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Kicking and Screaming

New Kickball Leagues Spark Playground-Worthy Drama



The bustling online forums for NW Kickball—Portland's very popular adult kickball league—are usually a space for good-natured shit-talking between opposing teams, or arranging weekend pick-up games. Last week, however, these same forums got nasty—brimming with gossip about breakaway factions and secret meetings.

The feud started when the volunteer-run NW Kickball league restructured themselves into a for-profit company, prompting the formation of a brand-new league, Oregon Kickball Club (OKC), led by former NW Kickball leaders. The emergence of the OKC, coupled with the NW Kickball news, sparked an all-out war of playground proportions within Portland's growing kickball community.

"What the hell is going on? Why the secrecy?" one anonymous person posted on NW Kickball's busy online forums ( "Do I join [the new league]? Or stay loyal to old school?" Griping and accusations ensued, including one rumor that the new league's leaders had asked NW Kickball's team captains to attend a covert meeting and sign a commitment to their newly formed league (a point the new league's leaders deny).

Others started firing questions at NW Kickball's Colleen Finn about the new for-profit company's structure: "Are the parties going to be only as good as the bottom line now? Are fees going up?"

On Sunday night, February 26, at Billy Reed's on Martin Luther King Jr. Boulevard, Finn, one of the founders of the NW Kickball, outlined her big plans to a crowd of kickballers : The league had outgrown its volunteer-run nonprofit status, so she'd turned it into a for-profit company that she hoped would continue to grow. "To meet the demand of local adults wanting to get their shot at schoolyard redemption, the business model needed to change," Finn explained in a letter she passed out.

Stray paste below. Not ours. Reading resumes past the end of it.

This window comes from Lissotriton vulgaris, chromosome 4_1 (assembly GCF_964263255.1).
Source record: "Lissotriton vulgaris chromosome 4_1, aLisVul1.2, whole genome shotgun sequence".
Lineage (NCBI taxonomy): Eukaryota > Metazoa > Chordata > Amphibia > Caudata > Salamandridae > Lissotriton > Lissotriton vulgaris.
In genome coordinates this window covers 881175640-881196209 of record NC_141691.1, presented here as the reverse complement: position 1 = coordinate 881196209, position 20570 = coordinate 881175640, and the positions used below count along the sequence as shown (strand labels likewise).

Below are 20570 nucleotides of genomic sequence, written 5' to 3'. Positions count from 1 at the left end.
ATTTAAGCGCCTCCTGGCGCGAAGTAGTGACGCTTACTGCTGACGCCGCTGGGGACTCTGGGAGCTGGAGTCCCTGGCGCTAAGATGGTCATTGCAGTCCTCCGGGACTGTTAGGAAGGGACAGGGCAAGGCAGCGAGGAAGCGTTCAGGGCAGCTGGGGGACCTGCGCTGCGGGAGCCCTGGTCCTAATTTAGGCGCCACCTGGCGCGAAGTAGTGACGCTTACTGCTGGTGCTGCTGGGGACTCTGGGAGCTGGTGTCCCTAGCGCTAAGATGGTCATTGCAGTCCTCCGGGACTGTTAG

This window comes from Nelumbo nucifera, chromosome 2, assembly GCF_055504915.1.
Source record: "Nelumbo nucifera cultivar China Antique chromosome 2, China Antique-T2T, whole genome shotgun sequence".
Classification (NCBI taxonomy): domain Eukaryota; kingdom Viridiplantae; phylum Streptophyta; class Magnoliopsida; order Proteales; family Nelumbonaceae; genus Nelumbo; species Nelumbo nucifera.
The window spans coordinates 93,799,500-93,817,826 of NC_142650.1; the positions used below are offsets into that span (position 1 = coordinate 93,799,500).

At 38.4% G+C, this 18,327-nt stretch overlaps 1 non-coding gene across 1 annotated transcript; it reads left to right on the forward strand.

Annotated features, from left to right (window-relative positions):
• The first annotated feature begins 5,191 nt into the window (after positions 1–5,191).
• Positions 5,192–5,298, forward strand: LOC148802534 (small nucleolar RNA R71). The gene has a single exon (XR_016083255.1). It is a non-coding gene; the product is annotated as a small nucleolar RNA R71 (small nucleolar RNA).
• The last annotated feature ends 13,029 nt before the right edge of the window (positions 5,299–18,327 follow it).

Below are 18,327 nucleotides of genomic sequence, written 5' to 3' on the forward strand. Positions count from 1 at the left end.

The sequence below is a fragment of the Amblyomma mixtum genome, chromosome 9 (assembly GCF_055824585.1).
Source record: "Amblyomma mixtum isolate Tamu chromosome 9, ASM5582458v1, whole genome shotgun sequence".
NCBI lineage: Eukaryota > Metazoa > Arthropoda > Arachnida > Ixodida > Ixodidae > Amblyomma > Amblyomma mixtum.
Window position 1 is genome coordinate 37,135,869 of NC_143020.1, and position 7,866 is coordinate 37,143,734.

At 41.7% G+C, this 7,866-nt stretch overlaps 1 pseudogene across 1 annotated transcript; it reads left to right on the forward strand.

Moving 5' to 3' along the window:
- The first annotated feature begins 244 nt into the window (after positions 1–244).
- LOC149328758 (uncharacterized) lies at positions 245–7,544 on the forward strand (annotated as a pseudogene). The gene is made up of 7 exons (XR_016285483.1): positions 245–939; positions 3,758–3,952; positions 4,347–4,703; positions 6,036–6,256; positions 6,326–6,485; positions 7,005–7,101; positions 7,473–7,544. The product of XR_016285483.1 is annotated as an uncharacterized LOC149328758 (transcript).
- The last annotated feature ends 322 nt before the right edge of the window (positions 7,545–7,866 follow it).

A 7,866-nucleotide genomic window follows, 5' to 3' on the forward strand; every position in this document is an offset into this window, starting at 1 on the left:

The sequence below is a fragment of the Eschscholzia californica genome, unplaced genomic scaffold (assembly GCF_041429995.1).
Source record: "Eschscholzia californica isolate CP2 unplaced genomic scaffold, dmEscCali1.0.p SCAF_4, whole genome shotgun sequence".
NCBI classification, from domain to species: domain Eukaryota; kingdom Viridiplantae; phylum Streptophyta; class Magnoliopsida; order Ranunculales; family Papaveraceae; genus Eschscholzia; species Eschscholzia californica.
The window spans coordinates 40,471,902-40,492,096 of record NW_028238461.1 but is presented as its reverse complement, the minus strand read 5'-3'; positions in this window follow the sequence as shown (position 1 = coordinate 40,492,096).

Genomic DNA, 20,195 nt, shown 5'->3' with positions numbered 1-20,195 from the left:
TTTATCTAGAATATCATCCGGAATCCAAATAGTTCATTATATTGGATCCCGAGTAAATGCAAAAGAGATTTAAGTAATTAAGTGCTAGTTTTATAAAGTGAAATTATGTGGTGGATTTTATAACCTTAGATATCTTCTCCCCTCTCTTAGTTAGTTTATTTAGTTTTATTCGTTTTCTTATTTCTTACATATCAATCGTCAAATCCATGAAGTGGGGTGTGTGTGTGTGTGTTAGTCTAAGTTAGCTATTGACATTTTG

Most kickballers at the meeting were into the changes. However, a few stayed late to discuss the "splinter" league that had emerged—led by some of Finn's former NW Kickball volunteers.

"We had a different vision," explains kickballer Caroline Scott, one of the five people—former NW Kickball and Portland Co-ed Adult Dodgeball presidents—who jumpstarted the OKC ( "[We wanted] a small, community-based league that's about kickball and competition, camaraderie and involvement."

On February 22—after meeting with other kickball players to assess the level of support for a new league—they sent out an email to Portland's kickball community, officially announcing their new venture.

"[Finn's new] laid-out plan for growth was contrary to the small, community-based organization that we understood to be the original vision agreed upon by all of the founders," the new league's presidents wrote. "We see [this new league] as a return to our original mission of a strong community-based league."

The leaders of this newfound league say they're just offering a different league style to meet the needs of a growing part of Portland's kickball community—they aren't trying to sink NW Kickball.

"We're not really setting up to compete with other leagues," says Alicia Joy, one of the new OKC's founders. In fact, they hope to hold games on a different night than Finn's league, so teams can play in both.

So why the drama-fest? To their credit, both Finn and the new league's founders are trying to stay above the fray, and are polite—though guarded—when discussing the other league.

Both leagues' leaders chalk the controversy up to the sheer size of Portland's kickball community and the rumor mill that naturally ensues. NW Kickball started with just 10 teams in 2003, but over 30 played last year, with another 30-plus teams on a waiting list. In fact, the sport has grown so popular over the past few years that there are hundreds of players—all of whom have different ideas on which way their sport should (or shouldn't) grow.

"That's why there is such a huge uproar," says Joy. Any changes "are inevitably going to affect a number of people," explains BJ Kahle, another OKC founder.

Regardless, they really hope the kickball community's angst will abate: "Right now there is kind of this split," Joy says. "But we're united in our love of kickball." Finn agrees: "We just want to play kickball!" she says.


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